An article in the November 9, 2004 issue of the Boston Globe critically examines the rate of medical errors. The article starts off by recalling that five years ago a medical report titled, “To Err is Human” was published that exposed the large problem of medical errors.
The original report in 1999 called for a drastic reduction in medical mistakes. It revealed that accidental overdoses, infections and other care-giver errors had become a leading cause of death. Up to 98,000 US patients dying annually, the authors declared, “it would be irresponsible to expect anything less than a 50 percent reduction in errors over five years.”
Dr. Lucian Leape of the Harvard School of Public Health and an original co-author of “To Err is Human”, notes that not much has improved in five years. “The evidence of improvement is indeed unimpressive. It’s hard to get away from that.” He continues, “The problem of medical errors is immense.” In comparing medical mistakes to airline safety records, Dr Leape said hospital patients are at least 1,000 times more likely to die from mistakes than airline passengers.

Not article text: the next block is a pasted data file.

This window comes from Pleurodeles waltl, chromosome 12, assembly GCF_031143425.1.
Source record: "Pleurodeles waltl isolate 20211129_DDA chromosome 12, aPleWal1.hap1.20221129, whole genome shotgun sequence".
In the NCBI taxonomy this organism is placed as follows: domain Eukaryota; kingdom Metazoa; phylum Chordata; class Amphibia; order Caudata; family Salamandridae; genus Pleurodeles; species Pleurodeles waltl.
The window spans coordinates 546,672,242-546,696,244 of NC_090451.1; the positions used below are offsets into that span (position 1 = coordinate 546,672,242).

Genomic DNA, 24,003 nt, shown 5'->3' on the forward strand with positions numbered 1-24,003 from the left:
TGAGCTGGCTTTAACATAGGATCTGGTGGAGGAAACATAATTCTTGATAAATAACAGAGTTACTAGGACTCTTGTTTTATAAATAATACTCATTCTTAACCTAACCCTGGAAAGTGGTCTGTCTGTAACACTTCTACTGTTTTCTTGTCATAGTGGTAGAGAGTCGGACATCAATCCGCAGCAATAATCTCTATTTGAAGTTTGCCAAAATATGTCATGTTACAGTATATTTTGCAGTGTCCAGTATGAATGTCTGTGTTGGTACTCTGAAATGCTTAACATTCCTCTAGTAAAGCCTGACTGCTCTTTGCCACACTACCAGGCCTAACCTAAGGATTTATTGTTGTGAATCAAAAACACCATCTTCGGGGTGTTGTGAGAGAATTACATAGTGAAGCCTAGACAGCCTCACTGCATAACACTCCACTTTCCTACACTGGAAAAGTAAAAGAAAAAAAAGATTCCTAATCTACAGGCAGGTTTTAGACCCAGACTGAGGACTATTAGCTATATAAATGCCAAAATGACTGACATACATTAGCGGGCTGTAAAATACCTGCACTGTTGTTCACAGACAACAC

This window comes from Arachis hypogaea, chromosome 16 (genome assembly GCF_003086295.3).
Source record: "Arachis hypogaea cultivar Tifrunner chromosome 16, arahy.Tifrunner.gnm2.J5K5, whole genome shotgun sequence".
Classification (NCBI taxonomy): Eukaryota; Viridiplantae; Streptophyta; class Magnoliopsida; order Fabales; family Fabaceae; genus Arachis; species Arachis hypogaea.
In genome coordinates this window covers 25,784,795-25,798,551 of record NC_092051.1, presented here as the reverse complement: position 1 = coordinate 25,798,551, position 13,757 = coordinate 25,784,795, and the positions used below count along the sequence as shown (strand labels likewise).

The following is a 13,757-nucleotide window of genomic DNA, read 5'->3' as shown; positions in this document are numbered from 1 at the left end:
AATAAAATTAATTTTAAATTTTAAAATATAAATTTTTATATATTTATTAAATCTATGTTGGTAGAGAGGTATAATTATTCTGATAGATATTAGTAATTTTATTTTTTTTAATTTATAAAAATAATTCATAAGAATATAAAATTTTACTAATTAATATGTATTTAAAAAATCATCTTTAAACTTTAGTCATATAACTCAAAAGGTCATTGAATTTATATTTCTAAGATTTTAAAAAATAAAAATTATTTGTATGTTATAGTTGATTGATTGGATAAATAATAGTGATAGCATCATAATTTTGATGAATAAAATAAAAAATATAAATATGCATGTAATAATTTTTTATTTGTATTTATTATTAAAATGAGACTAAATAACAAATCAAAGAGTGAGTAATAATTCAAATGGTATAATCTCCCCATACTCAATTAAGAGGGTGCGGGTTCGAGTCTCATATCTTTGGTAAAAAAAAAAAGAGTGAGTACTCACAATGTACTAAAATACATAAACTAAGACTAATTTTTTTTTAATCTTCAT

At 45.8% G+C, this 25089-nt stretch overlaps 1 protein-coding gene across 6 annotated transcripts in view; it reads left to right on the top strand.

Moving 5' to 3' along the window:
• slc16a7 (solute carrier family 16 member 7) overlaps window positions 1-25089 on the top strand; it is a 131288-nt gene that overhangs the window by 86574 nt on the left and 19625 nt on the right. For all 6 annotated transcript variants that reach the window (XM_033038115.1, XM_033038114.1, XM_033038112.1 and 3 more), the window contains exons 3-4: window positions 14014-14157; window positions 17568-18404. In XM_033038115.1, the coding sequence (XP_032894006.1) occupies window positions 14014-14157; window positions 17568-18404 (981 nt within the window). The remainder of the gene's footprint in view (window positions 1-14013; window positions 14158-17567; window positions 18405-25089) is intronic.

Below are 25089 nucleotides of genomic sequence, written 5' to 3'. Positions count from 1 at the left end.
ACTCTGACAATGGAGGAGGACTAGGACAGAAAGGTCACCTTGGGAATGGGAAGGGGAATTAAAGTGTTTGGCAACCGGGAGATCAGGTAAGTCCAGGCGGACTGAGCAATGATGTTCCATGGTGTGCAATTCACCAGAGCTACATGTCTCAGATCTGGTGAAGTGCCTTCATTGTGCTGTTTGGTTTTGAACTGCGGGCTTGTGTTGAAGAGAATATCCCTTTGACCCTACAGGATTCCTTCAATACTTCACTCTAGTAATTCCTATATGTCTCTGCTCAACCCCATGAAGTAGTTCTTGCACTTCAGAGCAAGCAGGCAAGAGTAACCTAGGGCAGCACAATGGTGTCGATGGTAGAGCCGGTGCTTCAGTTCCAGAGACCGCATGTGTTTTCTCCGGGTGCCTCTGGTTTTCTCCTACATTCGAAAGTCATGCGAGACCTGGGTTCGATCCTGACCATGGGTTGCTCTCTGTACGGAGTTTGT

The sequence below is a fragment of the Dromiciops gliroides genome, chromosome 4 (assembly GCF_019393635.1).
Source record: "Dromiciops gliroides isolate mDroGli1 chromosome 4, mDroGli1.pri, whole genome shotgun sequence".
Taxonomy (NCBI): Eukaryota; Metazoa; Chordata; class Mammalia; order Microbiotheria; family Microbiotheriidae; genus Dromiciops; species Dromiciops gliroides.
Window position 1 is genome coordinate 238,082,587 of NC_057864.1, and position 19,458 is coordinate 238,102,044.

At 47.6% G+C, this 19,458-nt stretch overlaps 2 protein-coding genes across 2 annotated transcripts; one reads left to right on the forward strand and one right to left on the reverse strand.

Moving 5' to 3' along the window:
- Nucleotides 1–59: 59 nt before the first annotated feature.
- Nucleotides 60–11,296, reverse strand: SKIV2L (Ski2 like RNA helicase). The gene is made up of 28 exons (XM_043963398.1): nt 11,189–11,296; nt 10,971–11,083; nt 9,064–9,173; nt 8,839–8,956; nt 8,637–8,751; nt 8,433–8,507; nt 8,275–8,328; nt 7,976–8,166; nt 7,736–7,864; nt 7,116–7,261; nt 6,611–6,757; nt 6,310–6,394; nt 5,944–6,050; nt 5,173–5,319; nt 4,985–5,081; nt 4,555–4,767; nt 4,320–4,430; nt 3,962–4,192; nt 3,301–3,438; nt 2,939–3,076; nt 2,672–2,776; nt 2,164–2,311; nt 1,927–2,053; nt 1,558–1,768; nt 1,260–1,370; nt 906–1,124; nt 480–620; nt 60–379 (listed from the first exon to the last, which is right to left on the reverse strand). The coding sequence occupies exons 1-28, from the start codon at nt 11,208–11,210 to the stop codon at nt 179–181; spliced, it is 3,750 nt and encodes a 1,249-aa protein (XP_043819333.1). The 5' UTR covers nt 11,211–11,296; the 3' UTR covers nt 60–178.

The article noted that tracking medical errors has gotten more difficult instead of easier. This has occurred in part because Congress, under pressure from the hospital industry, rejected the Institute of Medicine’s recommendation to create a mandatory national reporting system to track medical errors.
Janet Corrigan of the Institute of Medicine, study director for the original errors report stated her disappointment in the lack of progress. “Many of us who worked very closely on this project had hoped that we would have made more progress by now.” She continued, “We do realize that what we’re trying to change is one-seventh of the economy. The health-care sector is tough to turn around.”